Ocular hypertension: 5 causes of high eye pressure
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Ocular hypertension means the pressure in your eyes — your intraocular pressure (IOP) — is higher than normal. Left untreated, high eye pressure can cause glaucoma and permanent vision loss in some individuals.
Researchers have estimated that ocular hypertension is 10 to 15 times more likely to occur than primary open-angle glaucoma, the most common type of glaucoma.
According to the Ocular Hypertension Treatment Study, 4.5 to 9.4 percent of Americans age 40 or older have ocular hypertension, which increases their risk of developing sight-threatening glaucoma.
How Do You Know You Have Ocular Hypertension?
You can't tell by yourself that you have ocular hypertension, because there are no outward signs such as eye pain or red eyes. During a comprehensive eye exam, your eye care practitioner will measure your IOP and compare it with normal levels.
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An eye pressure reading of 21 mmHg (millimeters of mercury) or higher generally signifies ocular hypertension.
If you picture your eye as a globe inflated by pressure, you can better understand why ocular hypertension should be monitored. Pressure that is too high or that continues to increase exerts a force within your eye's interior that can damage the eye's delicate optic nerve, causing glaucoma.
What Causes High Eye Pressure?
Factors that cause or are associated with ocular hypertension are virtually the same as the causes of glaucoma. These include:
Excessive aqueous production. The aqueous (or aqueous humor) is a clear fluid that is produced in the eye by the ciliary body, a structure located behind the iris. The aqueous flows through the pupil and fills the anterior chamber of the eye, which is the space between the iris and the cornea.
The aqueous drains from the eye through a structure called the trabecular meshwork, in the periphery of the anterior chamber, where the cornea and iris meet. If the ciliary body produces too much aqueous, the pressure in the eye increases, causing ocular hypertension.
Inadequate aqueous drainage. If the aqueous drains too slowly from the eye, disrupting the normal balance of production and drainage of the eye's clear fluid, this too will cause high eye pressure.
Certain medications can have the side effect of causing ocular hypertension in certain individuals. Steroid medicines used to treat asthma and other conditions have been shown to increase the risk for ocular hypertension.
Even steroid eye drops used after LASIK and other refractive surgery can cause high eye pressure in susceptible individuals. If you have been prescribed steroid medications for any reason, consult with your eye doctor to see how frequently you should have your IOP checked.
Eye trauma. An injury to the eye can affect the balance of aqueous production and drainage from the eye, possibly leading to ocular hypertension.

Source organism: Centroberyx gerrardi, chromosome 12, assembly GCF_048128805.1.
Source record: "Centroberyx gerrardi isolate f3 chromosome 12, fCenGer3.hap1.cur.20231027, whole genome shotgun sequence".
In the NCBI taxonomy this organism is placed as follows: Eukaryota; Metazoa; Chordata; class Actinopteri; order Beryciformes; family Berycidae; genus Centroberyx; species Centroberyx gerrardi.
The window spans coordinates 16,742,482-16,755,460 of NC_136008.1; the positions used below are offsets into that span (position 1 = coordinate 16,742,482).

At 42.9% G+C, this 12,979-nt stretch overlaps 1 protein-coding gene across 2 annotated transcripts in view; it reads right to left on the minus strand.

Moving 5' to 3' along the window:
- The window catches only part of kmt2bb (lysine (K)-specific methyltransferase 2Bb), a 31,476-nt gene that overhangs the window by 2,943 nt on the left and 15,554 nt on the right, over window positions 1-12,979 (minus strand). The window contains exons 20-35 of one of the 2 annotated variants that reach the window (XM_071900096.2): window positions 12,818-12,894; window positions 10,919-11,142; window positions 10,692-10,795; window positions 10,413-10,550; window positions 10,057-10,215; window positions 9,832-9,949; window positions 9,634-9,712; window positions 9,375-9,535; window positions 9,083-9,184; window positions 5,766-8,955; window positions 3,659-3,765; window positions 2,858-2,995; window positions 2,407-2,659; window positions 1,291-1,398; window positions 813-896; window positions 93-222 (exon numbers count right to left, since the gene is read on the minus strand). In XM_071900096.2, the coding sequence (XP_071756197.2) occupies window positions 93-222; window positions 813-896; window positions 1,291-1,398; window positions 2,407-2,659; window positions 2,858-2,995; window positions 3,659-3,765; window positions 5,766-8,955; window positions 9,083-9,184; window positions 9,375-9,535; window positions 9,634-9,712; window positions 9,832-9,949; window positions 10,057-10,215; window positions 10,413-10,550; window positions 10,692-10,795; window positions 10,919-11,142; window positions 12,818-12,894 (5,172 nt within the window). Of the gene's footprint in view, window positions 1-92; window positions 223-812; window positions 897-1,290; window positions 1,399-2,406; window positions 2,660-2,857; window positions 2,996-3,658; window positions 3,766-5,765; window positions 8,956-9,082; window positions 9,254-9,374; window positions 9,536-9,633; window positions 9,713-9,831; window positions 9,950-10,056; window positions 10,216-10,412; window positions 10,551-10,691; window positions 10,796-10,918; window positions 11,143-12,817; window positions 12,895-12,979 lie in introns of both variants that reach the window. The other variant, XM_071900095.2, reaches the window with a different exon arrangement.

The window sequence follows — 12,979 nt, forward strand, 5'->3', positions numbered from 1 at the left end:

Sometimes this can occur months or years after the injury. During your routine eye exams, be sure to mention to your doctor if you have experienced any recently or in the past.
If you have any of these conditions, your eye doctor may recommend that you have more frequent eye exams and eye pressure measurements.
Also, race, age and family history play a role in your risk for ocular hypertension and glaucoma. Though anyone can develop high eye pressure, African-Americans, people over age 40, and people with a family history of ocular hypertension or glaucoma are at greater risk.
People with thinner-than-normal central corneal thickness measurements also may be at greater risk of ocular hypertension and glaucoma, according to researchers.
Ocular Hypertension Treatment
If your eye doctor discovers you have ocular hypertension, he or she might prescribe eye drops to reduce your eye pressure.
Because these medications can have side effects, some eye doctors choose to monitor your IOP and take action only if you show other signs of developing glaucoma.
At a minimum, because of the increased risk for glaucoma with ocular hypertension, you should have your IOP measured at recommended intervals to monitor the condition.
Notes and References
Effect of corneal arcus on central corneal thickness, intraocular pressure and primary open-angle glaucoma. Archives of Ophthalmology. November 2010.
Assessment of true intraocular pressure: the gap between theory and practical data. Survey of Ophthalmology. May-June 2008.
Management of ocular hypertension: a cost-effectiveness approach from the Ocular Hypertension Treatment Study. American Journal of Ophthalmology. June 2006.
The Ocular Hypertension Treatment Study: baseline factors that predict the onset of primary open-angle glaucoma. Archives of Ophthalmology. June 2002.
The distribution of intraocular pressures in the general population. Survey of Ophthalmology. November-December 1980.
Page updated August 20, 2018